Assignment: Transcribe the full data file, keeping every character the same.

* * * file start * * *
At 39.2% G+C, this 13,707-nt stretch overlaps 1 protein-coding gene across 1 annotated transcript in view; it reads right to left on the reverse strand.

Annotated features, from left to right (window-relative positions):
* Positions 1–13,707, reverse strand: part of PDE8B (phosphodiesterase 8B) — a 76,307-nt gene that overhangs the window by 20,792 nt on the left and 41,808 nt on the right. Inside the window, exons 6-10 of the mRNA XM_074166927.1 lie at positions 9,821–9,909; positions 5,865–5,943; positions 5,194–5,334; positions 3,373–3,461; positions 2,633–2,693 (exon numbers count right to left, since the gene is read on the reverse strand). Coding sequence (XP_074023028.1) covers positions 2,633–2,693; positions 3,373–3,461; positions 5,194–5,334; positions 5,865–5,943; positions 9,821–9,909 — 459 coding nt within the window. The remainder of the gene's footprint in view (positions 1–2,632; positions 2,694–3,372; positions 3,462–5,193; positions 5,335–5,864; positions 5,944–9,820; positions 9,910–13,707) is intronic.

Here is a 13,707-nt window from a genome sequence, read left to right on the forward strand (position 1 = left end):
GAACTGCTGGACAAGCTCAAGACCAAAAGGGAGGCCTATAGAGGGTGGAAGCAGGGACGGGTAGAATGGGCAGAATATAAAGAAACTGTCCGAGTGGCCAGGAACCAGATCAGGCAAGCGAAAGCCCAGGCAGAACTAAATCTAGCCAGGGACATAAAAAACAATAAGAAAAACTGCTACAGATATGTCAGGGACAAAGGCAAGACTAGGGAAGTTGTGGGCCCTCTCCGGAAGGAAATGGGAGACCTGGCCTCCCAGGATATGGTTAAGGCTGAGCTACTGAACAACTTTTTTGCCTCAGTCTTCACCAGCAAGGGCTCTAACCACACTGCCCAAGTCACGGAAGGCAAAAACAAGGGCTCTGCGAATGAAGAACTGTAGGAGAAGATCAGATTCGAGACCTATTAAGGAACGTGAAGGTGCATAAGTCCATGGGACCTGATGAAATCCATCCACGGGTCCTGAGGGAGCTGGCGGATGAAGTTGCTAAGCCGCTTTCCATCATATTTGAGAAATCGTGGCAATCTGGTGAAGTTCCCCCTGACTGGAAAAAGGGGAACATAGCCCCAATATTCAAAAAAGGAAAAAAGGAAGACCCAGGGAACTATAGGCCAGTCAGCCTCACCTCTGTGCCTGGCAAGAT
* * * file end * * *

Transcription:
At 39.2% G+C, this 13,707-nt stretch overlaps 1 protein-coding gene across 1 annotated transcript in view; it reads right to left on the reverse strand.

Annotated features, from left to right (window-relative positions):
* Positions 1–13,707, reverse strand: part of PDE8B (phosphodiesterase 8B) — a 76,307-nt gene that overhangs the window by 20,792 nt on the left and 41,808 nt on the right. Inside the window, exons 6-10 of the mRNA XM_074166927.1 lie at positions 9,821–9,909; positions 5,865–5,943; positions 5,194–5,334; positions 3,373–3,461; positions 2,633–2,693 (exon numbers count right to left, since the gene is read on the reverse strand). Coding sequence (XP_074023028.1) covers positions 2,633–2,693; positions 3,373–3,461; positions 5,194–5,334; positions 5,865–5,943; positions 9,821–9,909 — 459 coding nt within the window. The remainder of the gene's footprint in view (positions 1–2,632; positions 2,694–3,372; positions 3,462–5,193; positions 5,335–5,864; positions 5,944–9,820; positions 9,910–13,707) is intronic.

Here is a 13,707-nt window from a genome sequence, read left to right on the forward strand (position 1 = left end):
GAACTGCTGGACAAGCTCAAGACCAAAAGGGAGGCCTATAGAGGGTGGAAGCAGGGACGGGTAGAATGGGCAGAATATAAAGAAACTGTCCGAGTGGCCAGGAACCAGATCAGGCAAGCGAAAGCCCAGGCAGAACTAAATCTAGCCAGGGACATAAAAAACAATAAGAAAAACTGCTACAGATATGTCAGGGACAAAGGCAAGACTAGGGAAGTTGTGGGCCCTCTCCGGAAGGAAATGGGAGACCTGGCCTCCCAGGATATGGTTAAGGCTGAGCTACTGAACAACTTTTTTGCCTCAGTCTTCACCAGCAAGGGCTCTAACCACACTGCCCAAGTCACGGAAGGCAAAAACAAGGGCTCTGCGAATGAAGAACTGTAGGAGAAGATCAGATTCGAGACCTATTAAGGAACGTGAAGGTGCATAAGTCCATGGGACCTGATGAAATCCATCCACGGGTCCTGAGGGAGCTGGCGGATGAAGTTGCTAAGCCGCTTTCCATCATATTTGAGAAATCGTGGCAATCTGGTGAAGTTCCCCCTGACTGGAAAAAGGGGAACATAGCCCCAATATTCAAAAAAGGAAAAAAGGAAGACCCAGGGAACTATAGGCCAGTCAGCCTCACCTCTGTGCCTGGCAAGAT